16. Estimating the migrant impact on the exchequer is a complex matter. There are no precise statistics available to the public so results very much depend on the assumptions made by researchers. The argument turns, of course, on what is paid in direct and indirect taxes by migrants compared to what is spent on them directly plus any increase in general costs caused by migration.

17. There is consensus that the correct broad approach was outlined in a seminal paper for the Home Office by Gott & Johnston in 2002. The authors made it clear that they had produced only tentative and uncertain results while providing clear pointers as to what would be necessary for more certainty. Their work was updated in a 2005 IPPR paper whose authors used the same methodology and made the same caveats. (See here) In 2008 Professor Rowthorn of Cambridge University showed the very wide variation in possible results that could result from varying assumptions. (See here)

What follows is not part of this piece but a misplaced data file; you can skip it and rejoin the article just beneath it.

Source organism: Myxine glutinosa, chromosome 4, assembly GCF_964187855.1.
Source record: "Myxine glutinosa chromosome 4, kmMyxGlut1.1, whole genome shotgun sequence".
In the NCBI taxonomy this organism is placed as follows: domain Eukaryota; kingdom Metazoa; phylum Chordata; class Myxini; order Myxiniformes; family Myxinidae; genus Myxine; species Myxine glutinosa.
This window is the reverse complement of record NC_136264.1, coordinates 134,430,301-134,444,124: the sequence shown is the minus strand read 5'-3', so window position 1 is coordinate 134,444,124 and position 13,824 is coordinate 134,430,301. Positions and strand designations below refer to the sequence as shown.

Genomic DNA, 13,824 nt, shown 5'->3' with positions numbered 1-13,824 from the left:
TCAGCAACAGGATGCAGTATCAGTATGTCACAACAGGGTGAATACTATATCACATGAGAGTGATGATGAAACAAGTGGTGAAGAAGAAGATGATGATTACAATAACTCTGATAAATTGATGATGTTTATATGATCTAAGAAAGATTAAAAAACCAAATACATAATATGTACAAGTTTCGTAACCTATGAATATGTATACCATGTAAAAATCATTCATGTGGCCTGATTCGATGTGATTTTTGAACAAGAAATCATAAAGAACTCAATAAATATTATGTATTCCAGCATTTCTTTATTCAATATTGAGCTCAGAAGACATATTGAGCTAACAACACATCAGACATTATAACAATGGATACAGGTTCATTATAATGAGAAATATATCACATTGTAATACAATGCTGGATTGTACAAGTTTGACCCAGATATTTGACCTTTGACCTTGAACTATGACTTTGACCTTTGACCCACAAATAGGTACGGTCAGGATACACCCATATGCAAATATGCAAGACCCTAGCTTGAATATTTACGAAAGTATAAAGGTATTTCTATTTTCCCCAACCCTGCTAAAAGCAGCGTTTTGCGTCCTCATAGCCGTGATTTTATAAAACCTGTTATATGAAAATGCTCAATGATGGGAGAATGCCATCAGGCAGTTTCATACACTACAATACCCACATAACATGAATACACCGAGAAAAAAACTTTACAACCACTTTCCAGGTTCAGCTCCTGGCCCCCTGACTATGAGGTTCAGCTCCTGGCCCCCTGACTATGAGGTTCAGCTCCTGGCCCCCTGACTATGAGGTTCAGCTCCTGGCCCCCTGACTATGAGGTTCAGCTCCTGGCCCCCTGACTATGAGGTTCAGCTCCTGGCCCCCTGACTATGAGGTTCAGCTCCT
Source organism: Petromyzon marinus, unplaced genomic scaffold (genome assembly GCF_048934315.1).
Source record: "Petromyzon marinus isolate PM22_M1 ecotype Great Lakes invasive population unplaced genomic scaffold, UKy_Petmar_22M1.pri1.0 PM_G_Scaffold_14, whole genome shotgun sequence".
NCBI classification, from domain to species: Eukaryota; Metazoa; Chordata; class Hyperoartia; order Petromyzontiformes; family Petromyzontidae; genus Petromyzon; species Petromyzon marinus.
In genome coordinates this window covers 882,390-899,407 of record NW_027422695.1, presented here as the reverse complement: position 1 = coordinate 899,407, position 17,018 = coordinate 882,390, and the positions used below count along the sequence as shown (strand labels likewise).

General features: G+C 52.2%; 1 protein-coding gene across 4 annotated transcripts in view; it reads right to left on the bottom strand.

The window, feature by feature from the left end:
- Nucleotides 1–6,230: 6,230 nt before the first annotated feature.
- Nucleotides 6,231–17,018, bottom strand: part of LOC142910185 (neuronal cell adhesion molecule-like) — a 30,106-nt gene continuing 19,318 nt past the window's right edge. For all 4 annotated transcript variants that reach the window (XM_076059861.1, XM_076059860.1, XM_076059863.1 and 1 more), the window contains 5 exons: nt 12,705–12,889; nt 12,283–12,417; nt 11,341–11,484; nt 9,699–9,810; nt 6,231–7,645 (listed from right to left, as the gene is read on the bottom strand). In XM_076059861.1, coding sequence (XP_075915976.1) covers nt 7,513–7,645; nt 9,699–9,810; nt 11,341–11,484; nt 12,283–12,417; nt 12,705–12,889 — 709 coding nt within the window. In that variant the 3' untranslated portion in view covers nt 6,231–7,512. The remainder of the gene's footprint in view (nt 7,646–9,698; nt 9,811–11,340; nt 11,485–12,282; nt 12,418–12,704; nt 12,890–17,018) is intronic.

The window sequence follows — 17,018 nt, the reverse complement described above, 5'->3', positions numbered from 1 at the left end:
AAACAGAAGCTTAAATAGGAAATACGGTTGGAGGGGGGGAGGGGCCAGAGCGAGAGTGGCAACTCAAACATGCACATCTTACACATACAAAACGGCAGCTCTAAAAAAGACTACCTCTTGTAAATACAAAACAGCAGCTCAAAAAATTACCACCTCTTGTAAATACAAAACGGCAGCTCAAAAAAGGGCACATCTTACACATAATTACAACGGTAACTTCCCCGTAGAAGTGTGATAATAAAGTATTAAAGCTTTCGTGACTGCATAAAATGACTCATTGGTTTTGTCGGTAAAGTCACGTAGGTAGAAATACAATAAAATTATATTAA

18. Immigrants pay taxes, of course but, as a whole, they have still cost the Treasury substantial and increasing sums. The central estimate of economists at University College London was that, over the period from 1995/6 to 2011/12, the total cost was £114bn. In the final year it reached £15bn or £40m a day (See here; Migration Watch UK comments on the UCL research can be found here).

19. Migration Watch UK, using similar methodology to CReAM found that all migrants were a net fiscal cost of £17 billion in 2014/15 with a negative contribution of at least £1.5bn from recent arrivals from Eastern Europe. (For detailed analysis of the fiscal contribution of migrants in 2014/15 see here) This is in line with the general downward trend in net fiscal effect over time observed by CReAM.

Updated 7 August, 2018